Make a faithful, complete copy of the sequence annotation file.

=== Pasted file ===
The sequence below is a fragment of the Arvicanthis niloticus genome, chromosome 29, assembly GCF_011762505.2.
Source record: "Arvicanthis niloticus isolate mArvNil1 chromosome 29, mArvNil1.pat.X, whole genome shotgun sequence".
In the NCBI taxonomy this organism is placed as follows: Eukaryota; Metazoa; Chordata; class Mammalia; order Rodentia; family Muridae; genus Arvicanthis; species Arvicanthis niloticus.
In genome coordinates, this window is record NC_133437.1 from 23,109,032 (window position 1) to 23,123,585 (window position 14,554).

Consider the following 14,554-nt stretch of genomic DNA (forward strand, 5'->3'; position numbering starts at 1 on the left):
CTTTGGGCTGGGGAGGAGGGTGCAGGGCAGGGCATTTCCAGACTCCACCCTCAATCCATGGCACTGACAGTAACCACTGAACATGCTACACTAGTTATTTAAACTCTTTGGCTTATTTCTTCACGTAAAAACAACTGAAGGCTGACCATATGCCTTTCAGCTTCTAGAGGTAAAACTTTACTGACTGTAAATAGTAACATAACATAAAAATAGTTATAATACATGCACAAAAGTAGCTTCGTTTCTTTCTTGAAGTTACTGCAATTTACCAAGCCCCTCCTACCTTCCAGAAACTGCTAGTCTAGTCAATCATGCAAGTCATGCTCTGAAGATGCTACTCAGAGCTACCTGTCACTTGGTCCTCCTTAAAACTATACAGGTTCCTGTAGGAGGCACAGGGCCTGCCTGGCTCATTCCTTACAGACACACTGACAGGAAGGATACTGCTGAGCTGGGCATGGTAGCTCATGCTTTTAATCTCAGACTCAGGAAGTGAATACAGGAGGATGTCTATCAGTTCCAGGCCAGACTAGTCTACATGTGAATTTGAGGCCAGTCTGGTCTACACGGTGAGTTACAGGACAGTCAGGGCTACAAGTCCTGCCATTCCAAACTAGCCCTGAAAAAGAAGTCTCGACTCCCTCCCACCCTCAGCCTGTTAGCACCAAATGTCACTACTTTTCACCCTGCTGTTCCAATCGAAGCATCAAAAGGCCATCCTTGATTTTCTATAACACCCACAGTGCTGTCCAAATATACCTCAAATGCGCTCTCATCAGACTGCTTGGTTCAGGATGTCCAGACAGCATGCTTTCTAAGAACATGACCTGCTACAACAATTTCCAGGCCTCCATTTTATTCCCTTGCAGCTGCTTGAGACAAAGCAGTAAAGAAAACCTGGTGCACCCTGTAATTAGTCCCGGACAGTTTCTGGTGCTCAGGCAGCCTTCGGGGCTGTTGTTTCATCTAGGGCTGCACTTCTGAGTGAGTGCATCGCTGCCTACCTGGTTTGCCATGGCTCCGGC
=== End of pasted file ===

The sequence below is a fragment of the Arvicanthis niloticus genome, chromosome 29, assembly GCF_011762505.2.
Source record: "Arvicanthis niloticus isolate mArvNil1 chromosome 29, mArvNil1.pat.X, whole genome shotgun sequence".
In the NCBI taxonomy this organism is placed as follows: Eukaryota; Metazoa; Chordata; class Mammalia; order Rodentia; family Muridae; genus Arvicanthis; species Arvicanthis niloticus.
In genome coordinates, this window is record NC_133437.1 from 23,109,032 (window position 1) to 23,123,585 (window position 14,554).

Consider the following 14,554-nt stretch of genomic DNA (forward strand, 5'->3'; position numbering starts at 1 on the left):
CTTTGGGCTGGGGAGGAGGGTGCAGGGCAGGGCATTTCCAGACTCCACCCTCAATCCATGGCACTGACAGTAACCACTGAACATGCTACACTAGTTATTTAAACTCTTTGGCTTATTTCTTCACGTAAAAACAACTGAAGGCTGACCATATGCCTTTCAGCTTCTAGAGGTAAAACTTTACTGACTGTAAATAGTAACATAACATAAAAATAGTTATAATACATGCACAAAAGTAGCTTCGTTTCTTTCTTGAAGTTACTGCAATTTACCAAGCCCCTCCTACCTTCCAGAAACTGCTAGTCTAGTCAATCATGCAAGTCATGCTCTGAAGATGCTACTCAGAGCTACCTGTCACTTGGTCCTCCTTAAAACTATACAGGTTCCTGTAGGAGGCACAGGGCCTGCCTGGCTCATTCCTTACAGACACACTGACAGGAAGGATACTGCTGAGCTGGGCATGGTAGCTCATGCTTTTAATCTCAGACTCAGGAAGTGAATACAGGAGGATGTCTATCAGTTCCAGGCCAGACTAGTCTACATGTGAATTTGAGGCCAGTCTGGTCTACACGGTGAGTTACAGGACAGTCAGGGCTACAAGTCCTGCCATTCCAAACTAGCCCTGAAAAAGAAGTCTCGACTCCCTCCCACCCTCAGCCTGTTAGCACCAAATGTCACTACTTTTCACCCTGCTGTTCCAATCGAAGCATCAAAAGGCCATCCTTGATTTTCTATAACACCCACAGTGCTGTCCAAATATACCTCAAATGCGCTCTCATCAGACTGCTTGGTTCAGGATGTCCAGACAGCATGCTTTCTAAGAACATGACCTGCTACAACAATTTCCAGGCCTCCATTTTATTCCCTTGCAGCTGCTTGAGACAAAGCAGTAAAGAAAACCTGGTGCACCCTGTAATTAGTCCCGGACAGTTTCTGGTGCTCAGGCAGCCTTCGGGGCTGTTGTTTCATCTAGGGCTGCACTTCTGAGTGAGTGCATCGCTGCCTACCTGGTTTGCCATGGCTCCGGC